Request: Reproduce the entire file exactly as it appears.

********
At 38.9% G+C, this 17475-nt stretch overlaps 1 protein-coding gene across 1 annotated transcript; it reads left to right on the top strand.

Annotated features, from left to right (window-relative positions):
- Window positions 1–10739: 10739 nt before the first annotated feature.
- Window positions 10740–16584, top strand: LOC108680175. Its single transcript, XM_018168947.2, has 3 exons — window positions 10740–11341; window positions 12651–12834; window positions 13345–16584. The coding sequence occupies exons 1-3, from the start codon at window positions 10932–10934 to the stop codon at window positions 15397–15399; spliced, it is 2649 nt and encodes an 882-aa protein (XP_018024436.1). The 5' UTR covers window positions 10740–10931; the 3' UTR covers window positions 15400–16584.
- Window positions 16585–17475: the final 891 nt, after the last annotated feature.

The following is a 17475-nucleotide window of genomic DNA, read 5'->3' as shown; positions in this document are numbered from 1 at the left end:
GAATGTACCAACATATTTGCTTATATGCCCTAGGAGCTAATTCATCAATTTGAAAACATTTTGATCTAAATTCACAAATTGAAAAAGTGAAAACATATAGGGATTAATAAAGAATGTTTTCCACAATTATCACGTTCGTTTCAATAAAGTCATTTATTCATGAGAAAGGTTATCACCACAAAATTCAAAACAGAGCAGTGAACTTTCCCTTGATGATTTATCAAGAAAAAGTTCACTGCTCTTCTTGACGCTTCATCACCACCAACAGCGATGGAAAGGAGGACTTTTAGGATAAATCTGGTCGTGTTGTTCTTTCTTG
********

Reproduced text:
At 38.9% G+C, this 17475-nt stretch overlaps 1 protein-coding gene across 1 annotated transcript; it reads left to right on the top strand.

Annotated features, from left to right (window-relative positions):
- Window positions 1–10739: 10739 nt before the first annotated feature.
- Window positions 10740–16584, top strand: LOC108680175. Its single transcript, XM_018168947.2, has 3 exons — window positions 10740–11341; window positions 12651–12834; window positions 13345–16584. The coding sequence occupies exons 1-3, from the start codon at window positions 10932–10934 to the stop codon at window positions 15397–15399; spliced, it is 2649 nt and encodes an 882-aa protein (XP_018024436.1). The 5' UTR covers window positions 10740–10931; the 3' UTR covers window positions 15400–16584.
- Window positions 16585–17475: the final 891 nt, after the last annotated feature.

The following is a 17475-nucleotide window of genomic DNA, read 5'->3' as shown; positions in this document are numbered from 1 at the left end:
GAATGTACCAACATATTTGCTTATATGCCCTAGGAGCTAATTCATCAATTTGAAAACATTTTGATCTAAATTCACAAATTGAAAAAGTGAAAACATATAGGGATTAATAAAGAATGTTTTCCACAATTATCACGTTCGTTTCAATAAAGTCATTTATTCATGAGAAAGGTTATCACCACAAAATTCAAAACAGAGCAGTGAACTTTCCCTTGATGATTTATCAAGAAAAAGTTCACTGCTCTTCTTGACGCTTCATCACCACCAACAGCGATGGAAAGGAGGACTTTTAGGATAAATCTGGTCGTGTTGTTCTTTCTTG